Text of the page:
The U.S. manufacturing base has been shipped overseas. The few jobs being created are in the service industry or government sector. The official unemployment rate hovers near 10%, and 1 out of every 8 Americans is on food stamps. The 2008 economic implosion destroyed the real estate market, sent foreclosures skyrocketing, and swallowed up a nearly $1 trillion bailout… and yet, most experts predict the worst is still to come.
The sovereign debt crisis threatens to spread across the globe. Fearful investors are shifting assets from the euro and other weakening currencies into gold. The stock market rebounded from its 2008-09 depths, but some analysts say it’s overbought and due for painful correction. Meanwhile, turmoil across the Middle East, Asia, and elsewhere is exacting huge costs in American blood and treasure.
The Federal Reserve has kept U.S. interest rates at virtually zero with no sign of a hike on the horizon, thereby lowering the opportunity cost of buying gold. And investors have responded with astonishing eagerness — even forcing the U.S. Mint to ration popular bullion products in order to meet overwhelming demand. Expect central banks in China, India, and Russia to fuel demand for gold.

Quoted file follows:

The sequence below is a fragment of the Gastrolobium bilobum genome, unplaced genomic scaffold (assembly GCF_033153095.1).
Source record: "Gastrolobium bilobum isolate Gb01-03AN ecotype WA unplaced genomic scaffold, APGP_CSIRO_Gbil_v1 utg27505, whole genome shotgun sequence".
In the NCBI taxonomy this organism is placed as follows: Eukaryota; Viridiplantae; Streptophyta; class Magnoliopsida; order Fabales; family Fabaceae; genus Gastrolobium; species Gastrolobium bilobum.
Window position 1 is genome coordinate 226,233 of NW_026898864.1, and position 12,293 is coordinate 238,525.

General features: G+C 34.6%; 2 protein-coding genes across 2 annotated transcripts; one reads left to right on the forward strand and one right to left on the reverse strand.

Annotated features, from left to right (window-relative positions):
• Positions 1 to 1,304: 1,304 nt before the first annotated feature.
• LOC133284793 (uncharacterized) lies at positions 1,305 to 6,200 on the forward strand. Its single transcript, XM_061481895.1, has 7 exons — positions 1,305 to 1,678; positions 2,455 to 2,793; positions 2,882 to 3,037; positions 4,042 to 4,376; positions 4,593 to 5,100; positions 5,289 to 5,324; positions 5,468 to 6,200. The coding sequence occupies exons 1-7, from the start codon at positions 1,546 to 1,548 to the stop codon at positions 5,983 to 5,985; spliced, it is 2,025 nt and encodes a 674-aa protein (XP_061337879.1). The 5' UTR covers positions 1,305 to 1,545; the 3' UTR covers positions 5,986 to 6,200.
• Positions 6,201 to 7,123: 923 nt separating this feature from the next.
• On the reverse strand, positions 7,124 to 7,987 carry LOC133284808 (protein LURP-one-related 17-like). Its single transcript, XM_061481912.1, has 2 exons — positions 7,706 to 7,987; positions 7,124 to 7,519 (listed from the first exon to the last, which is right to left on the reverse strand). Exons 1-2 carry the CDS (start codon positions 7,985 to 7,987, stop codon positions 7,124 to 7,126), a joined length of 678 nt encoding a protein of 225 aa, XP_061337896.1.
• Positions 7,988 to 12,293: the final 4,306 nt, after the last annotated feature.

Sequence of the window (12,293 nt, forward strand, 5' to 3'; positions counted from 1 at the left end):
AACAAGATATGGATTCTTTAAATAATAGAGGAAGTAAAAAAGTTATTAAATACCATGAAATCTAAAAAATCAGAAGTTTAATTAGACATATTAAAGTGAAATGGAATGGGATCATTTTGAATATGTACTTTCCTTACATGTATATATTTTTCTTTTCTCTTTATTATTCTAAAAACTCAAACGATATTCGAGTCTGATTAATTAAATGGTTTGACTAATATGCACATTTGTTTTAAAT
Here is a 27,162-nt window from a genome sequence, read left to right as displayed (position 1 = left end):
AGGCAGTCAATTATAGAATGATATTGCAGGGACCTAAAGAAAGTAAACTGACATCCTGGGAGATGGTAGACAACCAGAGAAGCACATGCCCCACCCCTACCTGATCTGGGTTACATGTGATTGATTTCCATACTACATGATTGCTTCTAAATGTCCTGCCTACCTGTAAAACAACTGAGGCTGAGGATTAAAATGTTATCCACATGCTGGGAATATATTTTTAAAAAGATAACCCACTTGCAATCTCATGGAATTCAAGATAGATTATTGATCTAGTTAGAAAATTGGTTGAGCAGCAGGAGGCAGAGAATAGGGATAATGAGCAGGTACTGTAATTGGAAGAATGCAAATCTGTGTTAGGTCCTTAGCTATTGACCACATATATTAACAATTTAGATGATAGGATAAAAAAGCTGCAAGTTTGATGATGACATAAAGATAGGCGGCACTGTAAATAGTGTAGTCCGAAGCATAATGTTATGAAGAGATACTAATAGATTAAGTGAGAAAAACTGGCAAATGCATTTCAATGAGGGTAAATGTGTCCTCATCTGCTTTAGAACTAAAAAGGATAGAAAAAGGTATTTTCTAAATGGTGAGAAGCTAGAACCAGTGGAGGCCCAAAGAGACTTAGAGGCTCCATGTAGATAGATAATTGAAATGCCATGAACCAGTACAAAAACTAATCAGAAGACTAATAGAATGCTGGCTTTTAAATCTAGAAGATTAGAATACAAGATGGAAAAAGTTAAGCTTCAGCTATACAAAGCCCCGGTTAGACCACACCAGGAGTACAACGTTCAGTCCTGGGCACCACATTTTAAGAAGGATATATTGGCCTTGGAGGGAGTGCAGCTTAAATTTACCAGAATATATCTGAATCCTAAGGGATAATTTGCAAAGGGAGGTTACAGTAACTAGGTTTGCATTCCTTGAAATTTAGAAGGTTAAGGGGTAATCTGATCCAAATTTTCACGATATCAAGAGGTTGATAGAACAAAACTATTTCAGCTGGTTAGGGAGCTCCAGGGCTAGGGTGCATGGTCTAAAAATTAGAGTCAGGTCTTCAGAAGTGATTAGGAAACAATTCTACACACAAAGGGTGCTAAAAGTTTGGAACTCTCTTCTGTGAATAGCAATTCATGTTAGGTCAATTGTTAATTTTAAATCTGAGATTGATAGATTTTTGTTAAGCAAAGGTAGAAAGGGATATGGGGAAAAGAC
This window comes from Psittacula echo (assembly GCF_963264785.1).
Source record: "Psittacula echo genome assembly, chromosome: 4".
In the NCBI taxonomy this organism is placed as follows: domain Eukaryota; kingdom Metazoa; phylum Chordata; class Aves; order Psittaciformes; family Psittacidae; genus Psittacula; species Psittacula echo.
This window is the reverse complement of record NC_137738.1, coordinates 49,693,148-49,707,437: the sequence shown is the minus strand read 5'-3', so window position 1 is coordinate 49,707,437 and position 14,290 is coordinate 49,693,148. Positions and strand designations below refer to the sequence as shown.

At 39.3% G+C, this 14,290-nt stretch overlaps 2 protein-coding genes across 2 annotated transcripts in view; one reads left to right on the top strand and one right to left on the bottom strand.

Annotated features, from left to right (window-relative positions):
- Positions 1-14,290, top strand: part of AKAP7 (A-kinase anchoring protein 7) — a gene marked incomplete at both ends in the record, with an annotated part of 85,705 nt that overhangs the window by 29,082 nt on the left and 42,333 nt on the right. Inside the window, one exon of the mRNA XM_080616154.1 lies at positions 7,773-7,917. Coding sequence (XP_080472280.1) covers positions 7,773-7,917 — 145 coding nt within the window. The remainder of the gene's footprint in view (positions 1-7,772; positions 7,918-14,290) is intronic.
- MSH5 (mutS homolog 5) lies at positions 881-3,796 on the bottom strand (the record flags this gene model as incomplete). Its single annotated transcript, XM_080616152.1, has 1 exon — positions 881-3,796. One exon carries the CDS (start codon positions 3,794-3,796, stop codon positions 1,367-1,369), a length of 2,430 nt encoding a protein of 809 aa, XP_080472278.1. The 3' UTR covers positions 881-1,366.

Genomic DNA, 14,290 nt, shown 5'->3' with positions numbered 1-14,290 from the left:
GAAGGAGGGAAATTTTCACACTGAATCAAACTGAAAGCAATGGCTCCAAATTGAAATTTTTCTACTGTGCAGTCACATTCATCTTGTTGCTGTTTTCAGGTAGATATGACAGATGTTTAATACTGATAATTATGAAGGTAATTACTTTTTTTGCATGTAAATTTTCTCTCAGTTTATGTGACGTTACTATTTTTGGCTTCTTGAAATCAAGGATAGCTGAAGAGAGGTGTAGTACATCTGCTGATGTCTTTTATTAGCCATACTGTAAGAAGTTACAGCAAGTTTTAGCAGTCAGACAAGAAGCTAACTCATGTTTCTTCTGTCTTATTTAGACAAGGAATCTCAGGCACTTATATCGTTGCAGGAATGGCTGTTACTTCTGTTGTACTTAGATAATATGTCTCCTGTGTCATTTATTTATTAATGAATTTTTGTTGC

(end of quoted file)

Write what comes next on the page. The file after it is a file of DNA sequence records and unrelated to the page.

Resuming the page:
Of the major assets, only Treasuries and gold have escaped the selling panic that has gripped the markets. Rushes on gold have caused mints around the world to run out of popular gold coins. Because of the inflationary impact of government bailouts, $2,000 could be the floor, not the ceiling.
5) The Dollar
Dollar weakness, plentiful liquidity, and policy reflation will be persistent themes in the future. Massive fiscal and monetary stimulus have weakened the dollar, whose current resurgence stems mainly from the European debt crisis. Once that crisis reaches the debt-burdened United States, the dollar’s weakness as a currency will be evident to all — and its role as the world’s reserve currency will be in jeopardy. As always, gold will be the first and most universal remedy.
Finally, with gold supported by multiple fundamental forces, one of our pre-conditions for a bubble is the asset has to be “over-owned.” All the gold produced around the world over the past 110 years (which accounts for more than 80% of all gold ever mined) at today’s prices is equivalent to only about 3.9% of the combined total value of stocks, bonds and cash around the world. While up from the 1.3% in 2000 when gold prices were depressed, it is similar to the 3.5% in 1990 and well below the whopping 12.1% in 1980 when gold traded near its last peak. While gold’s popularity is returning, it does not seem “over-owned.”